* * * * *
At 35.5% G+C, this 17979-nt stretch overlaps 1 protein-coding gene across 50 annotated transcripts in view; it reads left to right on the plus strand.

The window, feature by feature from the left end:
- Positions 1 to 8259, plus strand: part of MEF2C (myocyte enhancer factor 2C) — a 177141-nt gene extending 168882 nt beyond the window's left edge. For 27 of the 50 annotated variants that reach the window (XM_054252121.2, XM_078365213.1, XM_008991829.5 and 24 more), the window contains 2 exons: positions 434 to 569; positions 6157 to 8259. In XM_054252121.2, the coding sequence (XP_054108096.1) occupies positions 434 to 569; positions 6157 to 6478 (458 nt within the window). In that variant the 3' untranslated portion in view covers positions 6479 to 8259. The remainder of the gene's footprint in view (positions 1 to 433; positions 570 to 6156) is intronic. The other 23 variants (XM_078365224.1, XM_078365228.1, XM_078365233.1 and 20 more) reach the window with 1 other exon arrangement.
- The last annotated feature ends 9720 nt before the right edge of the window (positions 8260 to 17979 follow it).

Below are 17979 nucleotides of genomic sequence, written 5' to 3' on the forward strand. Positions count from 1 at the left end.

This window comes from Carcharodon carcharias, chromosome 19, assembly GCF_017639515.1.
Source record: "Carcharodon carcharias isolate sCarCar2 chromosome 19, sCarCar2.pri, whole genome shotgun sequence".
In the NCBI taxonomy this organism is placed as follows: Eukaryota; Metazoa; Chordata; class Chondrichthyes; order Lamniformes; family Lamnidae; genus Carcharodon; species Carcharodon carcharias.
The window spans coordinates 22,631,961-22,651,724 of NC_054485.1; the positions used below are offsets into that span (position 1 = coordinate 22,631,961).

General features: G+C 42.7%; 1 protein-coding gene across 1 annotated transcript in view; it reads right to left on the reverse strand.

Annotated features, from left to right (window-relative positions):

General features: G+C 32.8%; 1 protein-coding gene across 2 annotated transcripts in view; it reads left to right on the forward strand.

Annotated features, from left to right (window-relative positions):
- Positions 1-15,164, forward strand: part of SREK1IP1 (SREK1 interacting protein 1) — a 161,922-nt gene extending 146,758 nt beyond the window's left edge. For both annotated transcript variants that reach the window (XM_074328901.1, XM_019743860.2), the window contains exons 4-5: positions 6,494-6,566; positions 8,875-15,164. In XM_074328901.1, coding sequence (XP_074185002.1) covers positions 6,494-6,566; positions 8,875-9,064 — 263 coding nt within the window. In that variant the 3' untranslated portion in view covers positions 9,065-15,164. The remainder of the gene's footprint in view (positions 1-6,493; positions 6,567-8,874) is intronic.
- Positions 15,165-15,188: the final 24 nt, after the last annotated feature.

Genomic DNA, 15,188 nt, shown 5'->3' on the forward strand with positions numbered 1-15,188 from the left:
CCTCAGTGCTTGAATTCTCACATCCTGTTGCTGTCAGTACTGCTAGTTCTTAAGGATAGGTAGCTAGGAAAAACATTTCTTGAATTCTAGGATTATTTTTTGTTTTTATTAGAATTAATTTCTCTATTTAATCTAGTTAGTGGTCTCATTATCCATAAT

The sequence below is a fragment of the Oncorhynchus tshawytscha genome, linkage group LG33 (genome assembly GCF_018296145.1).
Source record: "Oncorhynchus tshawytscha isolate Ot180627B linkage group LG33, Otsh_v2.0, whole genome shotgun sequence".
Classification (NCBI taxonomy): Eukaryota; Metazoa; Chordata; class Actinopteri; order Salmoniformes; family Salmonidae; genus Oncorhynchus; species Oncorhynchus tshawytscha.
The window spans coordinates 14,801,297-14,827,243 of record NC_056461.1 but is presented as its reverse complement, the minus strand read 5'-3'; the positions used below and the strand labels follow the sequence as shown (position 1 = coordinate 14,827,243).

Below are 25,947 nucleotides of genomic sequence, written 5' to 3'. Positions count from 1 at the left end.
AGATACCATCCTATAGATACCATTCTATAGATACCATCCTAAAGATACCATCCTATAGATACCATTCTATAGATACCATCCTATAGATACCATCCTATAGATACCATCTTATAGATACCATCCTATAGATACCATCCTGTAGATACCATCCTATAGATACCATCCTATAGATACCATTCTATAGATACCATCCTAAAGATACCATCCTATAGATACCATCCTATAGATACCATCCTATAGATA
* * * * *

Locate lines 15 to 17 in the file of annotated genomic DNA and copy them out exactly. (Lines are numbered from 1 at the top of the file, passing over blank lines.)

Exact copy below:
- Positions 15,165-15,188: the final 24 nt, after the last annotated feature.

Genomic DNA, 15,188 nt, shown 5'->3' on the forward strand with positions numbered 1-15,188 from the left:
CCTCAGTGCTTGAATTCTCACATCCTGTTGCTGTCAGTACTGCTAGTTCTTAAGGATAGGTAGCTAGGAAAAACATTTCTTGAATTCTAGGATTATTTTTTGTTTTTATTAGAATTAATTTCTCTATTTAATCTAGTTAGTGGTCTCATTATCCATAAT